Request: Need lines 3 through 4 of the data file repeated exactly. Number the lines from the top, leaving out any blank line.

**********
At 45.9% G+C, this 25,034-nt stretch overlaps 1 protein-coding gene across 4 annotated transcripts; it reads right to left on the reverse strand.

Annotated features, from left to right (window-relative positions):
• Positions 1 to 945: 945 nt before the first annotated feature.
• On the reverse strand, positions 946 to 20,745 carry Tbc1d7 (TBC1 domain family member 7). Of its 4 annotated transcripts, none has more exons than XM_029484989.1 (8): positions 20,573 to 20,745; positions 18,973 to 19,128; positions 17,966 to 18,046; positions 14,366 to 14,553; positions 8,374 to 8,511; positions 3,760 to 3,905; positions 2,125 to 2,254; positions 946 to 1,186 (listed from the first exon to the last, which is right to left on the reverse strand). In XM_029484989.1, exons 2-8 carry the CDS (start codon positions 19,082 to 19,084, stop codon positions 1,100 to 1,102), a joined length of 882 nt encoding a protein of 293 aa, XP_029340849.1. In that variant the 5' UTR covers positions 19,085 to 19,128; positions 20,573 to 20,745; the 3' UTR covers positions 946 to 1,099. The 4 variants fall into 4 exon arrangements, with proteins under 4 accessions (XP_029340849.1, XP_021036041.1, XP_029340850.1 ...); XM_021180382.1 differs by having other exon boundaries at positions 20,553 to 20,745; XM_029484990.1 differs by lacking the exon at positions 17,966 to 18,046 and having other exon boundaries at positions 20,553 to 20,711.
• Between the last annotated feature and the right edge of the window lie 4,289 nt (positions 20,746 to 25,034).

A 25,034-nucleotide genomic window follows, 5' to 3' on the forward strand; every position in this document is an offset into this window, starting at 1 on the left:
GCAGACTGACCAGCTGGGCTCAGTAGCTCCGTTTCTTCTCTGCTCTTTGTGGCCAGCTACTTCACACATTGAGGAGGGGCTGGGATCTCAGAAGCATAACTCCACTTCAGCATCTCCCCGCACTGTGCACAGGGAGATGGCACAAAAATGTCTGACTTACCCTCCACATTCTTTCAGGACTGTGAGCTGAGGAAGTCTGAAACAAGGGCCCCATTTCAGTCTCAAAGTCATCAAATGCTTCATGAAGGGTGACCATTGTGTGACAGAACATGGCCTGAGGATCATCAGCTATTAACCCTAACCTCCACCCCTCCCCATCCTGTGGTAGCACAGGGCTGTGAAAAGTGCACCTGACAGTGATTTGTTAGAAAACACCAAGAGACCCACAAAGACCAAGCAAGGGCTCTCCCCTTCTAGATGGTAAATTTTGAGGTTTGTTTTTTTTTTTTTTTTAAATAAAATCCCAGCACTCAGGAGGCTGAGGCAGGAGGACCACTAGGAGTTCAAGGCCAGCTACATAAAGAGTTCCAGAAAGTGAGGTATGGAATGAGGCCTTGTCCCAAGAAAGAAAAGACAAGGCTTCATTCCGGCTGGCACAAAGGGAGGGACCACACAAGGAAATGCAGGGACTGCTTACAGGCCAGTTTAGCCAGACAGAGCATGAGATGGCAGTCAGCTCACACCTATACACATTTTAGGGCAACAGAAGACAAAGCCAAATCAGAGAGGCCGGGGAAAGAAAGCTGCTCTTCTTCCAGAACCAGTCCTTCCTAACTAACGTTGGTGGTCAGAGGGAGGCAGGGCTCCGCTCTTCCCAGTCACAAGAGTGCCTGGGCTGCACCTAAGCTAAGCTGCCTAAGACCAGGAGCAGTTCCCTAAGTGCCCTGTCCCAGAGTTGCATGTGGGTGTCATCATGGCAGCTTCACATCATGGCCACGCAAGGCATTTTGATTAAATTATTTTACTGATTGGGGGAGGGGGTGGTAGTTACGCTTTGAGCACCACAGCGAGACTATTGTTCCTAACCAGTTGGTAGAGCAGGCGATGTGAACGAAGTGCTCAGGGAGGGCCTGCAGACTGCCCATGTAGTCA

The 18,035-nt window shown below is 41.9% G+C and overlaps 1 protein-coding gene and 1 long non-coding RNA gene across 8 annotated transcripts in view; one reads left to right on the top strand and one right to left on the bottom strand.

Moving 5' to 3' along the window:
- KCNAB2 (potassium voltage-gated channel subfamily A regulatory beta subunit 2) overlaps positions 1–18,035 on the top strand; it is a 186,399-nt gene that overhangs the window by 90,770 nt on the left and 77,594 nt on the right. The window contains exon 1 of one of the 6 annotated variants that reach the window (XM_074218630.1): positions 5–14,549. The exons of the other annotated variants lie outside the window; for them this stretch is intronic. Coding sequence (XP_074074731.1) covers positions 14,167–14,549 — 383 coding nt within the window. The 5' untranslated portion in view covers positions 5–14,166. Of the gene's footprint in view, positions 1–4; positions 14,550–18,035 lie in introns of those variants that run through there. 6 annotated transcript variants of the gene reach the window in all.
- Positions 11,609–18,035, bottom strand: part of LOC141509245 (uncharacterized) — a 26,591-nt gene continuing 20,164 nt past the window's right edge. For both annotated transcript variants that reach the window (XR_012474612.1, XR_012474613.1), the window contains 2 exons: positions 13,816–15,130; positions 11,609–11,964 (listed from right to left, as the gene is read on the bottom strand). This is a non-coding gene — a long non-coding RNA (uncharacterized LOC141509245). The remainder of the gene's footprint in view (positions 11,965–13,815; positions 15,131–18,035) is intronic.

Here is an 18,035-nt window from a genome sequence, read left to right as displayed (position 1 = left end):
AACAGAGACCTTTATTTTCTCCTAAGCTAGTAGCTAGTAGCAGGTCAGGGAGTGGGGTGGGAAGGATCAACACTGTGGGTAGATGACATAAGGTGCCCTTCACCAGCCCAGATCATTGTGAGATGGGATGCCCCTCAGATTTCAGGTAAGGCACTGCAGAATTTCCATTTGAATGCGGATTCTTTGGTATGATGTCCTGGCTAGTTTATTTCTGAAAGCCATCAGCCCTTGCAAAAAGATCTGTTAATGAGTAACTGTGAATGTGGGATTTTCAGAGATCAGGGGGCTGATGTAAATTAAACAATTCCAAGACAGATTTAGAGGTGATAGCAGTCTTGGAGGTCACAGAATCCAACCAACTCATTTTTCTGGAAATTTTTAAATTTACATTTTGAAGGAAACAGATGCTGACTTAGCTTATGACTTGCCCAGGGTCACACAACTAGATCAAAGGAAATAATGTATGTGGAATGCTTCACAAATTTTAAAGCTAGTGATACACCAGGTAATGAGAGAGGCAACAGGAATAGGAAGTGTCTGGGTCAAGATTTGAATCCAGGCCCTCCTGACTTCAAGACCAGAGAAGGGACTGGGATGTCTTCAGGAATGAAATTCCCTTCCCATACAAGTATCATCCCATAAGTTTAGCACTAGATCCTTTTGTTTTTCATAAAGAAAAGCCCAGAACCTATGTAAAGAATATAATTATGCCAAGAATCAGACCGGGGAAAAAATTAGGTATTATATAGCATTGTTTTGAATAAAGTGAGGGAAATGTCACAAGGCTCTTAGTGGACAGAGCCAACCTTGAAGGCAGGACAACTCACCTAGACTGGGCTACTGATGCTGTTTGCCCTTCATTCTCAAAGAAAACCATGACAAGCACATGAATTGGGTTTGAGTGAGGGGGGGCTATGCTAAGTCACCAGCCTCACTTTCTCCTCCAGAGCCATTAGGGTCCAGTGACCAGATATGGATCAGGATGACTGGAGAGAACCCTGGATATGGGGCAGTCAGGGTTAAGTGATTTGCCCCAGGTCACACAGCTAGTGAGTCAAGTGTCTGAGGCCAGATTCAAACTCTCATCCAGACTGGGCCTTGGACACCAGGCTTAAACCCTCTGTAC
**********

• Positions 1 to 945: 945 nt before the first annotated feature.
• On the reverse strand, positions 946 to 20,745 carry Tbc1d7 (TBC1 domain family member 7). Of its 4 annotated transcripts, none has more exons than XM_029484989.1 (8): positions 20,573 to 20,745; positions 18,973 to 19,128; positions 17,966 to 18,046; positions 14,366 to 14,553; positions 8,374 to 8,511; positions 3,760 to 3,905; positions 2,125 to 2,254; positions 946 to 1,186 (listed from the first exon to the last, which is right to left on the reverse strand). In XM_029484989.1, exons 2-8 carry the CDS (start codon positions 19,082 to 19,084, stop codon positions 1,100 to 1,102), a joined length of 882 nt encoding a protein of 293 aa, XP_029340849.1. In that variant the 5' UTR covers positions 19,085 to 19,128; positions 20,573 to 20,745; the 3' UTR covers positions 946 to 1,099. The 4 variants fall into 4 exon arrangements, with proteins under 4 accessions (XP_029340849.1, XP_021036041.1, XP_029340850.1 ...); XM_021180382.1 differs by having other exon boundaries at positions 20,553 to 20,745; XM_029484990.1 differs by lacking the exon at positions 17,966 to 18,046 and having other exon boundaries at positions 20,553 to 20,711.